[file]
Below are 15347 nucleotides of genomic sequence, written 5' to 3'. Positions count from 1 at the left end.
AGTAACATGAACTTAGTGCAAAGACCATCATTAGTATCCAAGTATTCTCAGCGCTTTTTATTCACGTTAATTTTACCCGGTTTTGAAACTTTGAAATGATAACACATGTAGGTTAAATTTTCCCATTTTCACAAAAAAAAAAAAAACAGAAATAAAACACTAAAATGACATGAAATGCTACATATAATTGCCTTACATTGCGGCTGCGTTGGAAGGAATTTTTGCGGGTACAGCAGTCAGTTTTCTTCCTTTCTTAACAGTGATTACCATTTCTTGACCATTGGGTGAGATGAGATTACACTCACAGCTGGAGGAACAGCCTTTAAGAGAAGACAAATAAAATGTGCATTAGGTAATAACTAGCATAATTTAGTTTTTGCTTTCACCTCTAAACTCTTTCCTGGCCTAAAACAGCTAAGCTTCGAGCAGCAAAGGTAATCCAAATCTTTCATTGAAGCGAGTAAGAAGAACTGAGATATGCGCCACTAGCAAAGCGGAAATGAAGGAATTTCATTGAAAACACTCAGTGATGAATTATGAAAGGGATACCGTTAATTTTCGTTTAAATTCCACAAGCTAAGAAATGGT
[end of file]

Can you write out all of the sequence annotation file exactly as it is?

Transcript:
Below are 15347 nucleotides of genomic sequence, written 5' to 3'. Positions count from 1 at the left end.
AGTAACATGAACTTAGTGCAAAGACCATCATTAGTATCCAAGTATTCTCAGCGCTTTTTATTCACGTTAATTTTACCCGGTTTTGAAACTTTGAAATGATAACACATGTAGGTTAAATTTTCCCATTTTCACAAAAAAAAAAAAAACAGAAATAAAACACTAAAATGACATGAAATGCTACATATAATTGCCTTACATTGCGGCTGCGTTGGAAGGAATTTTTGCGGGTACAGCAGTCAGTTTTCTTCCTTTCTTAACAGTGATTACCATTTCTTGACCATTGGGTGAGATGAGATTACACTCACAGCTGGAGGAACAGCCTTTAAGAGAAGACAAATAAAATGTGCATTAGGTAATAACTAGCATAATTTAGTTTTTGCTTTCACCTCTAAACTCTTTCCTGGCCTAAAACAGCTAAGCTTCGAGCAGCAAAGGTAATCCAAATCTTTCATTGAAGCGAGTAAGAAGAACTGAGATATGCGCCACTAGCAAAGCGGAAATGAAGGAATTTCATTGAAAACACTCAGTGATGAATTATGAAAGGGATACCGTTAATTTTCGTTTAAATTCCACAAGCTAAGAAATGGT